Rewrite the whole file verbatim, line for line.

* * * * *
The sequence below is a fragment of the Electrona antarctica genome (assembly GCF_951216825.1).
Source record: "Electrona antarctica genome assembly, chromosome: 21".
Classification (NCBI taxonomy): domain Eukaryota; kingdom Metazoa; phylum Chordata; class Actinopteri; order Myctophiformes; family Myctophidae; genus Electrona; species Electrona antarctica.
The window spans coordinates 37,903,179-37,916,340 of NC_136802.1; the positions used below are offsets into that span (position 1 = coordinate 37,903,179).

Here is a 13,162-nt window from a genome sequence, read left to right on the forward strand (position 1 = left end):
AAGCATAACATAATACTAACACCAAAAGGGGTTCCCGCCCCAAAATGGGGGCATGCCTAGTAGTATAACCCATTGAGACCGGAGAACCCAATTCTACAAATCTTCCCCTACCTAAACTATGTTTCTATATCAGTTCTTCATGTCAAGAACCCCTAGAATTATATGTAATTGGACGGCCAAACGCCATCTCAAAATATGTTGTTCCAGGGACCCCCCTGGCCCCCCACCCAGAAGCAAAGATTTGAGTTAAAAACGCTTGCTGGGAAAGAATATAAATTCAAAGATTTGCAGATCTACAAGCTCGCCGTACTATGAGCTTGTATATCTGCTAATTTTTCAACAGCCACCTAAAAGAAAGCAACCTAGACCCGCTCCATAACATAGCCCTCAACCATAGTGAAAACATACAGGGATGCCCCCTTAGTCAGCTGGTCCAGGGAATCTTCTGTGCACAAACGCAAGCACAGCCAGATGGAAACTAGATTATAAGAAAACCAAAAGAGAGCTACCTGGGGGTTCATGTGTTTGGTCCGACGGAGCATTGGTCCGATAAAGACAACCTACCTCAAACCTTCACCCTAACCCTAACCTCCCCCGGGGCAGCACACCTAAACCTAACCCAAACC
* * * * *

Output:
The sequence below is a fragment of the Electrona antarctica genome (assembly GCF_951216825.1).
Source record: "Electrona antarctica genome assembly, chromosome: 21".
Classification (NCBI taxonomy): domain Eukaryota; kingdom Metazoa; phylum Chordata; class Actinopteri; order Myctophiformes; family Myctophidae; genus Electrona; species Electrona antarctica.
The window spans coordinates 37,903,179-37,916,340 of NC_136802.1; the positions used below are offsets into that span (position 1 = coordinate 37,903,179).

Here is a 13,162-nt window from a genome sequence, read left to right on the forward strand (position 1 = left end):
AAGCATAACATAATACTAACACCAAAAGGGGTTCCCGCCCCAAAATGGGGGCATGCCTAGTAGTATAACCCATTGAGACCGGAGAACCCAATTCTACAAATCTTCCCCTACCTAAACTATGTTTCTATATCAGTTCTTCATGTCAAGAACCCCTAGAATTATATGTAATTGGACGGCCAAACGCCATCTCAAAATATGTTGTTCCAGGGACCCCCCTGGCCCCCCACCCAGAAGCAAAGATTTGAGTTAAAAACGCTTGCTGGGAAAGAATATAAATTCAAAGATTTGCAGATCTACAAGCTCGCCGTACTATGAGCTTGTATATCTGCTAATTTTTCAACAGCCACCTAAAAGAAAGCAACCTAGACCCGCTCCATAACATAGCCCTCAACCATAGTGAAAACATACAGGGATGCCCCCTTAGTCAGCTGGTCCAGGGAATCTTCTGTGCACAAACGCAAGCACAGCCAGATGGAAACTAGATTATAAGAAAACCAAAAGAGAGCTACCTGGGGGTTCATGTGTTTGGTCCGACGGAGCATTGGTCCGATAAAGACAACCTACCTCAAACCTTCACCCTAACCCTAACCTCCCCCGGGGCAGCACACCTAAACCTAACCCAAACC